Atkinson, S. and Macnaughton, J. and Saunders, C. and Evans, M. (2010) 'Cool intimacies of care for contemporary clinical practice.', The Lancet., 376 (9754). pp. 1732-1733.
The practices of medicine across history and culture illuminate the centrality of the physical intimacy of touch in the expression of the healer's care. Yet much of modern western medicine diminishes the value of intimacy in the expertise of the clinician, and marginalises emotionally inflected practices into categories of care that are separate from the expertise of the clinician. Can such a divide between the objectifying clinical gaze and the intimacy of emotional care be made without losing something vital to the therapeutic processes of healing? To reinvigorate debate about the place of intimacy for contemporary clinical practice, we look back to medieval literature, which illuminates two traditions in understanding intimacy and its interconnections with healing. One of these traditions has become dominant in modern health care; we call for a re-engagement with the second in contemporary clinical practice.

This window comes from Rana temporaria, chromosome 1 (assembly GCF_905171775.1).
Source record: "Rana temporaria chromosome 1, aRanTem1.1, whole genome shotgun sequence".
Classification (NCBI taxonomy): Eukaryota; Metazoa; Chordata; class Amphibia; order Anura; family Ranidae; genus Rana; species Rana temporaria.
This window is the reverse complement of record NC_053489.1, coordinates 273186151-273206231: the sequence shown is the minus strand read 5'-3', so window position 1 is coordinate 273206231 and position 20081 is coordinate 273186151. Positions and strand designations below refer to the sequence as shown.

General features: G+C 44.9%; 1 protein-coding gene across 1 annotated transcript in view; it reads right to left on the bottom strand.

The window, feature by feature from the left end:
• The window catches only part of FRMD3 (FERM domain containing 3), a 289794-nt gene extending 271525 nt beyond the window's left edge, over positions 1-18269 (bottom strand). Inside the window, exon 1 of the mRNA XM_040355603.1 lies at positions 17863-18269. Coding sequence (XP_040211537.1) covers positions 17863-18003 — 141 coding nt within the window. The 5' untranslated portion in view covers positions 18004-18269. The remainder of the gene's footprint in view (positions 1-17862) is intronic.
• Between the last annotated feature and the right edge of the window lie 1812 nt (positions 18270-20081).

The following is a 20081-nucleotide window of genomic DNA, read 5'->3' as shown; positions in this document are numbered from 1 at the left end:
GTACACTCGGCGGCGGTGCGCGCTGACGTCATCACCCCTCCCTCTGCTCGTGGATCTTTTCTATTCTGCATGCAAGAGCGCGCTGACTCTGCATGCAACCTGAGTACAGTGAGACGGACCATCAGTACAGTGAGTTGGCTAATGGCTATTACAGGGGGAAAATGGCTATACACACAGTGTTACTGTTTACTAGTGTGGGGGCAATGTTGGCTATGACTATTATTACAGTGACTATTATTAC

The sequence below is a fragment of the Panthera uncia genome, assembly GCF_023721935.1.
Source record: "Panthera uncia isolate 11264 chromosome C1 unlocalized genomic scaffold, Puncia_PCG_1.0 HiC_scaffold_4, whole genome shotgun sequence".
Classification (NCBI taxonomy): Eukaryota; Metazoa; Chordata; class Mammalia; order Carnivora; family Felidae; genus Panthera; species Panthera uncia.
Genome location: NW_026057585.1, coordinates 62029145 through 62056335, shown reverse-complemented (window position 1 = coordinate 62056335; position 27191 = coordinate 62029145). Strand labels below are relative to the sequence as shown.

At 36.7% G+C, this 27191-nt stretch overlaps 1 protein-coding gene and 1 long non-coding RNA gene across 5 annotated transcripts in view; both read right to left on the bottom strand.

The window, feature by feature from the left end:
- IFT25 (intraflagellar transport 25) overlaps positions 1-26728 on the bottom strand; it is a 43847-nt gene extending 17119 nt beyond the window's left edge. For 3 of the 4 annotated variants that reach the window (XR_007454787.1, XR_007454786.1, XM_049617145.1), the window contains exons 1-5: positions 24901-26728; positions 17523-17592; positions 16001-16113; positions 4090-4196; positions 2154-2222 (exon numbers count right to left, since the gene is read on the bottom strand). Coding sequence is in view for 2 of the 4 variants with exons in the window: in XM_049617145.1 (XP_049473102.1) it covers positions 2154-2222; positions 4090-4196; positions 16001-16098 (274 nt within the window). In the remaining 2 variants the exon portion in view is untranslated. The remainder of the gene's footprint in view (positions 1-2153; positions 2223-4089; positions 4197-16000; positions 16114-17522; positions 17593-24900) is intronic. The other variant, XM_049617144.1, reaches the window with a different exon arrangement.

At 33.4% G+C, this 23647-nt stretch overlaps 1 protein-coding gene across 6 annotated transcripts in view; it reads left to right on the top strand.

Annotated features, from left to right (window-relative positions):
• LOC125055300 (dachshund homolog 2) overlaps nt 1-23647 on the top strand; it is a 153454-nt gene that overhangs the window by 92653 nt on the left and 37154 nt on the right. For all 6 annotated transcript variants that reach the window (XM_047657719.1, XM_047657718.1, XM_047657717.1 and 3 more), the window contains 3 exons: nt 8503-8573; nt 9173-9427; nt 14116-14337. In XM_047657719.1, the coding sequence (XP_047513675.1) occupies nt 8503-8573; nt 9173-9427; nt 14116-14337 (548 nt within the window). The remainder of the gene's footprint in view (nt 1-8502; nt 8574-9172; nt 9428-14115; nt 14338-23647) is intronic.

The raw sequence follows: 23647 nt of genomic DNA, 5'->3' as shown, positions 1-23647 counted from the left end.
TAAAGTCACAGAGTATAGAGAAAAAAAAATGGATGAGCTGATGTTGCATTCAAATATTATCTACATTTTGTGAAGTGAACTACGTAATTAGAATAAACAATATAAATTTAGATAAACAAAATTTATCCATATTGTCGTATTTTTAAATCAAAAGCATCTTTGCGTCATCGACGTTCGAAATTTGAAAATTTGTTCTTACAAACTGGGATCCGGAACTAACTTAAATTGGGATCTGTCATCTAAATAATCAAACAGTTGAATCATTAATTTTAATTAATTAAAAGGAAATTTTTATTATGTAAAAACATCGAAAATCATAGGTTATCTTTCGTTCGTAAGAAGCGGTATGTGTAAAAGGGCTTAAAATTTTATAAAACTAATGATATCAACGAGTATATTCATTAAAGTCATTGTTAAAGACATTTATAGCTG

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|Publisher Web site:||http://dx.doi.org/10.1016/S0140-6736(10)62123-X|
|Publisher statement:||NOTICE: this is the author’s version of a work that was accepted for publication in The Lancet. Changes resulting from the publishing process, such as peer review, editing, corrections, structural formatting, and other quality control mechanisms may not be reflected in this document. Changes may have been made to this work since it was submitted for publication. A definitive version was subsequently published in The Lancet, 376, 9754, 2010, 10.1016/S0140-6736(10)62123-X|
|Record Created:||17 Nov 2010 12:05|
|Last Modified:||04 Jul 2012 10:11|
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